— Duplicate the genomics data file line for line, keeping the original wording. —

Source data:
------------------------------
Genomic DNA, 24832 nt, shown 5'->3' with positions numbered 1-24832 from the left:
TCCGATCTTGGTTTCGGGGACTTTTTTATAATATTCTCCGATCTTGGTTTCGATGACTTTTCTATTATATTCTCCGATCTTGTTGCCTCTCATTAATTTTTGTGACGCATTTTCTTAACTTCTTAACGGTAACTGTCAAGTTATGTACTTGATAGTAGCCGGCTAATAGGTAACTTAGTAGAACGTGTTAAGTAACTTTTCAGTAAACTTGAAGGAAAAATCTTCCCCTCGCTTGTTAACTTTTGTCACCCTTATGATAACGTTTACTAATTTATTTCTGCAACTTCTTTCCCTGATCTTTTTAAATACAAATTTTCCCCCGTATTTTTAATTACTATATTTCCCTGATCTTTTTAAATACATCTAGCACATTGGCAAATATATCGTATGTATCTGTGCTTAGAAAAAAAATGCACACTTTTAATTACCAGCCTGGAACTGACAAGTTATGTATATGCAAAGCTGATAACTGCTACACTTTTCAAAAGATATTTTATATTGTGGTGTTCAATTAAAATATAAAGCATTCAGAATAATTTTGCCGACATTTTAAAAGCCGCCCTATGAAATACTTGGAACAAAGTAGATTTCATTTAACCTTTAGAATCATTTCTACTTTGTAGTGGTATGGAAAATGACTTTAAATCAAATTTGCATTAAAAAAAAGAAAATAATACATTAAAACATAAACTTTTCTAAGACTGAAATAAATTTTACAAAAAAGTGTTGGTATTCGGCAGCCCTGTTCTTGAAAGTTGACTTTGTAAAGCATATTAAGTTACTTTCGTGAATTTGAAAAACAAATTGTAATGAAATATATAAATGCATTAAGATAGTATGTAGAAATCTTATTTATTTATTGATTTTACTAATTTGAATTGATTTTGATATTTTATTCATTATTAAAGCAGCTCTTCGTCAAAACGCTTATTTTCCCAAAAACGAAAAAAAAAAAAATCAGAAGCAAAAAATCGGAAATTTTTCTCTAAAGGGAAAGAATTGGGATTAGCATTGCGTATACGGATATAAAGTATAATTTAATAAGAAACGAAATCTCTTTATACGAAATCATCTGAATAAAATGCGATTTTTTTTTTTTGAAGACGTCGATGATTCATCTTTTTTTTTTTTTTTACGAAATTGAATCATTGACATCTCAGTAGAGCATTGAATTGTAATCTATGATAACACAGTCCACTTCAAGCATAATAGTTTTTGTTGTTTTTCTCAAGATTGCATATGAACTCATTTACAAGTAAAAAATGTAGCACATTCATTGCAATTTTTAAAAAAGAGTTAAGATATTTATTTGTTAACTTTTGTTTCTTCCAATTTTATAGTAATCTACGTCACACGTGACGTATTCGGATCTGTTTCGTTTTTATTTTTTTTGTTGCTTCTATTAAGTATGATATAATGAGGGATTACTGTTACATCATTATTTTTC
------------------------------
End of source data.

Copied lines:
Genomic DNA, 24832 nt, shown 5'->3' with positions numbered 1-24832 from the left:
TCCGATCTTGGTTTCGGGGACTTTTTTATAATATTCTCCGATCTTGGTTTCGATGACTTTTCTATTATATTCTCCGATCTTGTTGCCTCTCATTAATTTTTGTGACGCATTTTCTTAACTTCTTAACGGTAACTGTCAAGTTATGTACTTGATAGTAGCCGGCTAATAGGTAACTTAGTAGAACGTGTTAAGTAACTTTTCAGTAAACTTGAAGGAAAAATCTTCCCCTCGCTTGTTAACTTTTGTCACCCTTATGATAACGTTTACTAATTTATTTCTGCAACTTCTTTCCCTGATCTTTTTAAATACAAATTTTCCCCCGTATTTTTAATTACTATATTTCCCTGATCTTTTTAAATACATCTAGCACATTGGCAAATATATCGTATGTATCTGTGCTTAGAAAAAAAATGCACACTTTTAATTACCAGCCTGGAACTGACAAGTTATGTATATGCAAAGCTGATAACTGCTACACTTTTCAAAAGATATTTTATATTGTGGTGTTCAATTAAAATATAAAGCATTCAGAATAATTTTGCCGACATTTTAAAAGCCGCCCTATGAAATACTTGGAACAAAGTAGATTTCATTTAACCTTTAGAATCATTTCTACTTTGTAGTGGTATGGAAAATGACTTTAAATCAAATTTGCATTAAAAAAAAGAAAATAATACATTAAAACATAAACTTTTCTAAGACTGAAATAAATTTTACAAAAAAGTGTTGGTATTCGGCAGCCCTGTTCTTGAAAGTTGACTTTGTAAAGCATATTAAGTTACTTTCGTGAATTTGAAAAACAAATTGTAATGAAATATATAAATGCATTAAGATAGTATGTAGAAATCTTATTTATTTATTGATTTTACTAATTTGAATTGATTTTGATATTTTATTCATTATTAAAGCAGCTCTTCGTCAAAACGCTTATTTTCCCAAAAACGAAAAAAAAAAAAATCAGAAGCAAAAAATCGGAAATTTTTCTCTAAAGGGAAAGAATTGGGATTAGCATTGCGTATACGGATATAAAGTATAATTTAATAAGAAACGAAATCTCTTTATACGAAATCATCTGAATAAAATGCGATTTTTTTTTTTTGAAGACGTCGATGATTCATCTTTTTTTTTTTTTTTACGAAATTGAATCATTGACATCTCAGTAGAGCATTGAATTGTAATCTATGATAACACAGTCCACTTCAAGCATAATAGTTTTTGTTGTTTTTCTCAAGATTGCATATGAACTCATTTACAAGTAAAAAATGTAGCACATTCATTGCAATTTTTAAAAAAGAGTTAAGATATTTATTTGTTAACTTTTGTTTCTTCCAATTTTATAGTAATCTACGTCACACGTGACGTATTCGGATCTGTTTCGTTTTTATTTTTTTTGTTGCTTCTATTAAGTATGATATAATGAGGGATTACTGTTACATCATTATTTTTC